by Andre van Heerden
In the age of Wikileaks and leaky homes, conspicuous consumption and conspicuous corruption, with truth ensnared and trust a mythical grail no longer sought by anyone, leadership is a fugitive phenomenon. It seems as if no one knows, nor cares, what it means anymore, and the word’s currency in the media and the corridors of power rests solely on its usefulness as a social analgesic. Significantly, the loss has come at a time when poetry has all but disappeared from our cultural repertoire, and the affinity of leadership with poetry is compelling.
Footfalls echo in the memory
Down the passage which we did not take
Towards the door we never opened
Into the rose garden.
TS Eliot’s lines from his Four Quartets inspire in me the urge to take up the mantle of leadership with greater conviction in my own life and in my relations with others. For surely the whole point of life is to take the right passage, and to open the right doors to find the fulfilment we seek. It is the very essence of leadership to avoid the regrets and disappointments of untapped potential, indecision and drift, and a lack of vision. Creative vision based on reality is the form of leadership, and action is the substance; together they inspire oneself and others to strive for a better future.
Although it is the purpose of both poetry and leadership to inspire heroic endeavour in the face of life’s challenges, being roused once more to a determined and inventive response by a piece of verse is always a singular experience. For example, in contemplating the constantly daunting responsibilities of leadership, I am often drawn back into the gently-spoken wisdom in Blake’s Jerusalem. It is a message of hope, and leaders are measured by the hope in the hearts of their people.
I give you the end of a golden string
Only wind it into a ball
It will lead you in at Heaven’s Gate
Built in Jerusalem’s wall.
Leadership is not a game; it is the perilous contest of life itself, in which there is an inevitable final reckoning, whatever one’s religious affiliation might be. Leadership impacts on real flesh and blood people and their families and communities, shaping who they are and what they will become; and that is as true of the leader as it is of the led. That is why the uncompromising pursuit of truth and virtue, the bedrock of integrity, is the sine qua non of effective leadership. Any deviation from this principle is a descent into misleadership. Blake’s words emphasise that through all life’s dark tempests, truth alone will lead us to fulfilment.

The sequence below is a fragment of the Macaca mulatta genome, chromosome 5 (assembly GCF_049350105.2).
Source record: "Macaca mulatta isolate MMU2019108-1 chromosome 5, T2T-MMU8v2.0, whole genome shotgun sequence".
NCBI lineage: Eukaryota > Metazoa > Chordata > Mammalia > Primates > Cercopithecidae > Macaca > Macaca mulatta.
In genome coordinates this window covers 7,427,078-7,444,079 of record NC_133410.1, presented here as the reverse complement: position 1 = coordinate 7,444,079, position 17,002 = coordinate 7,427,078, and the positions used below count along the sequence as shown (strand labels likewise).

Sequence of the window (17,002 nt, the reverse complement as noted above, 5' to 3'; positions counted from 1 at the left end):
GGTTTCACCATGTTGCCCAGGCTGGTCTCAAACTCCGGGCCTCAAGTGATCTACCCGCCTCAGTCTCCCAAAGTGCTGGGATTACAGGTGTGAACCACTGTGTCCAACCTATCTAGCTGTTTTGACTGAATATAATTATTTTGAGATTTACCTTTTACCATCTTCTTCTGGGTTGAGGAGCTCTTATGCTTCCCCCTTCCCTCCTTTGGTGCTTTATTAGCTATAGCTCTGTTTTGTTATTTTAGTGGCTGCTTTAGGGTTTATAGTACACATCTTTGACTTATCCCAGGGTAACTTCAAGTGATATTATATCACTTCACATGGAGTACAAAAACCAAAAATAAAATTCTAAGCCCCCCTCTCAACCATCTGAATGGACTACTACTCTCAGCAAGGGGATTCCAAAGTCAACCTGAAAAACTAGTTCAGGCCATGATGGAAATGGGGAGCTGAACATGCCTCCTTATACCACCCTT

Of course your fulfilment needs to be defined before you set out to pursue it, and our post-modern world, obsessed as it is with systems and methods, is notoriously inept when it comes to delineating a clear and decisive vision. The egregious misleadership that results is a common feature in politics, business, and society at large. Lewis Carroll, in his delightful The Hunting of the Snark, reminds us of the folly of ill-conceived, utopian goals, and the bewildering pitfalls that attend them.
But the principle failing occurred in the sailing
And the Bellman, perplexed and distressed
Said he had hoped, at least, when the wind blew due east
That the ship would not travel due west.
Whether it be a statesman like Mandela uniting his people, an entrepreneur like Steve Jobs unleashing a flood of creativity, or a teacher sparking the desire to learn in a group of enraptured young people, leadership is, to fall back on a beautiful cliché, poetry in motion. How sad that the phenomenon is evanescent today, menaced on every side as it is by the misleadership which toils only for more power. Shakespeare saw the danger four hundred years ago, spelling out the consequences in Troilus and Cressida, Act One, Scene Three.
Then everything includes itself in power,
Power into will, will into appetite;
And appetite, an universal wolf,
So doubly seconded with will and power,
Must make perforce an universal prey,
And last eat up himself.
As envisaged in the minds of Socrates, Plato, and Aristotle, leadership exemplifies the quest for goodness, truth, and beauty. Perhaps that is why, though science is an astonishingly productive tool in the hands of leaders, only poetry can in the end express the nobility of the leadership ideal, which requires nurturing in the family, development in self-leadership, and fulfilment in helping others to be the best that they can be. Mysteriously, life itself seems to be an on-going struggle between leadership and misleadership, for individuals, communities, and nations, and it is significant that in this time of proliferating crises, there seems to be a reawakening of interest in poetry. Perhaps that will inspire a renaissance of leadership.